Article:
One of Jerusalem’s top Bible scholars explores the prophet Jeremiah. How would a prophet relate to today’s world?
(Excerpted from “Jeremiah: The Fate of a Prophet” by Binyamin Lau, with permission from Maggid Books, a division of Koren Publishers Jerusalem. See www.korenpub.com)
The Status of the Prophet within Society:
“Fool is the Prophet, Mad is the Man of Letters”
In terms of today’s social milieu, the prophet might be regarded as something of a public intellectual, a man of letters. An eternal critic, an outsider to the system, a gadfly who must summon all his literary or oratory powers to persuade his audience of the truth of his words – and of the mortal danger of ignoring them. A prophecy does not depend upon its being heard. On the contrary, more often than not it is disregarded, though the speaker’s own belief in it does not allow him to remain silent.² How does society relate to one who determinedly, doggedly repeats his unheeded words? Practical men, when faced with adversity, will often state, unfazed, “The dogs may bark, but the caravan moves on.” But while this might encourage the caravan on its way, what will be of the dogs? How does one shake the people of their complacency and alert them to the danger that is looming?
Throughout biblical history, prophets have repeatedly failed to penetrate the collective consciousness. Moses, the greatest of the prophets; Elijah and Elisha, the oratory prophets; Isaiah, Jeremiah, Ezekiel, and the other twelve literary prophets – none were successful in getting their message across and inspiring the people to repentance. Jonah is perhaps the only prophet who may be said to have fulfilled his mission, making the people of Nineveh see the error of their ways.
The words of the prophets have been preserved for us, their distant descendants, so that we may learn what is right in the eyes of God and man. But in their own days, in real time, there is hardly a prophet who has redressed the social, religious, or political wrongs of Israel; the prophets barked, but the caravan kept moving. Moreover, when a prophet dared to deviate from his usual message of morality and challenged the existing order, he was declared an enemy of the people. Thus, the prophet Amos was banished by the priest of Bethel, Amaziah, in the name of King Jeroboam: “Get thee out, seer!” (Amos 7:12).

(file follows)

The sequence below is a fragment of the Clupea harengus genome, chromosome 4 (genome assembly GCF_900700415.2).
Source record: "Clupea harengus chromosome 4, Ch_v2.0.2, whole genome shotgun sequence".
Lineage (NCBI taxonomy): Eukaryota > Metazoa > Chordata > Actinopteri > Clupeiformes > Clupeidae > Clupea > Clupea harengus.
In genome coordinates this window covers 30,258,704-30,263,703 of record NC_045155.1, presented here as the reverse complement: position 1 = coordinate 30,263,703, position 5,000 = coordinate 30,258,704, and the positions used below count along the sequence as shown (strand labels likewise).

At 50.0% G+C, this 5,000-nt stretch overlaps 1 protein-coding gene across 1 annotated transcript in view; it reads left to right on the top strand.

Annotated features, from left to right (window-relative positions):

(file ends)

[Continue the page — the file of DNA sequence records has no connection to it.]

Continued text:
The comparison of the prophet to a public intellectual is intended not to diminish the importance of the former, but to emphasize the responsibility of the latter. While the significance of the prophetic overture “Thus said the Lord” may be disputed, and it is difficult to distinguish a true prophet from a false one, certain hallmarks of true prophecy may be found. First among these is the prophet’s readiness to pay a personal price for his vision; thus, the “prophet” who is eager to reinforce the dominant zeitgeist and the prevailing mores – who tells the people exactly what they want to hear – is immediately suspect. …
The strength of the prophet as public intellectual derives from his faith and his deference to the word of God. His intent is never to mollify the masses. Four hundred prophets forecasting in perfect unison do not a true prophecy make. Does society want to hear that other still, small voice? Generally not. Wherever the government, press, and tycoons form a controlling triad, any dissenting opinions will be quickly snuffed out. Worse, prophets are sometimes bought off by interested parties and, through the combined forces of money and media, forcibly mold public opinion. The voice of God should therefore be sought in those discordant voices that do not toe the party line. Of course, prophetic opposition is not necessarily right. Sometimes the ruling power finds itself torn between two opposing prophets, unable to declare a winner. Jeremiah himself faces such opposition, clashing with serious prophets who present their own systematic worldview, and it is wholly unclear which of them is the true messenger of God.
However, there is another criterion for a true prophet. He must love his people. Even when the harshest reproach is called for, the prophet must consider himself a divine emissary whose role is to help redeem the people, not to stand aloof and condemn. Indeed, journalists today take on the role of moral and social critics, though more often than not their criticism is laced with the venom of loathing. Criticism based on love, of the kind that distinguished Jeremiah, is not often found.